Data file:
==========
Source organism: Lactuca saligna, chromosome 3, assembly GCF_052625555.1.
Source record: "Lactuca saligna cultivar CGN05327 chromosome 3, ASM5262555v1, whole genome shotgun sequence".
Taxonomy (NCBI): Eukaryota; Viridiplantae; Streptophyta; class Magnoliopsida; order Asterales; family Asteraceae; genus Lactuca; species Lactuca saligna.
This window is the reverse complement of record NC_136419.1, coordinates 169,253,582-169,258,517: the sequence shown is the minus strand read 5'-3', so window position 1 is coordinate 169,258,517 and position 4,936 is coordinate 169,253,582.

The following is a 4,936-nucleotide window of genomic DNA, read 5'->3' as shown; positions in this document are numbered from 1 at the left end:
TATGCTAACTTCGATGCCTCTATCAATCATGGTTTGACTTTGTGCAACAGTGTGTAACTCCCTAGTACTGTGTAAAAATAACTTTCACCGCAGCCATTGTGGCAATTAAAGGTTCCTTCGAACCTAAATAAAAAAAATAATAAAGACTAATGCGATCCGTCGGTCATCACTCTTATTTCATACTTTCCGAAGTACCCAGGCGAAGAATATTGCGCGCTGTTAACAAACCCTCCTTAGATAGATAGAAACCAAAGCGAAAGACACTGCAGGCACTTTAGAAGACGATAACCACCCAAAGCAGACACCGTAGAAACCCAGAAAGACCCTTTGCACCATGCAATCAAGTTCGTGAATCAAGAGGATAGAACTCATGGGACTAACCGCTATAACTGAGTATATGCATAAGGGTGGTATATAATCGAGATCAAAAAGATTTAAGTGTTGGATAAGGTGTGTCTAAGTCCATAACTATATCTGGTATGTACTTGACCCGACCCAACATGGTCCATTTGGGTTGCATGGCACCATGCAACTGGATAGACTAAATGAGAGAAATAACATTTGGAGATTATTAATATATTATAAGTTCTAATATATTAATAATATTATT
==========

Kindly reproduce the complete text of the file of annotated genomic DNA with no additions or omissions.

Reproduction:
Source organism: Lactuca saligna, chromosome 3, assembly GCF_052625555.1.
Source record: "Lactuca saligna cultivar CGN05327 chromosome 3, ASM5262555v1, whole genome shotgun sequence".
Taxonomy (NCBI): Eukaryota; Viridiplantae; Streptophyta; class Magnoliopsida; order Asterales; family Asteraceae; genus Lactuca; species Lactuca saligna.
This window is the reverse complement of record NC_136419.1, coordinates 169,253,582-169,258,517: the sequence shown is the minus strand read 5'-3', so window position 1 is coordinate 169,258,517 and position 4,936 is coordinate 169,253,582.

The following is a 4,936-nucleotide window of genomic DNA, read 5'->3' as shown; positions in this document are numbered from 1 at the left end:
TATGCTAACTTCGATGCCTCTATCAATCATGGTTTGACTTTGTGCAACAGTGTGTAACTCCCTAGTACTGTGTAAAAATAACTTTCACCGCAGCCATTGTGGCAATTAAAGGTTCCTTCGAACCTAAATAAAAAAAATAATAAAGACTAATGCGATCCGTCGGTCATCACTCTTATTTCATACTTTCCGAAGTACCCAGGCGAAGAATATTGCGCGCTGTTAACAAACCCTCCTTAGATAGATAGAAACCAAAGCGAAAGACACTGCAGGCACTTTAGAAGACGATAACCACCCAAAGCAGACACCGTAGAAACCCAGAAAGACCCTTTGCACCATGCAATCAAGTTCGTGAATCAAGAGGATAGAACTCATGGGACTAACCGCTATAACTGAGTATATGCATAAGGGTGGTATATAATCGAGATCAAAAAGATTTAAGTGTTGGATAAGGTGTGTCTAAGTCCATAACTATATCTGGTATGTACTTGACCCGACCCAACATGGTCCATTTGGGTTGCATGGCACCATGCAACTGGATAGACTAAATGAGAGAAATAACATTTGGAGATTATTAATATATTATAAGTTCTAATATATTAATAATATTATT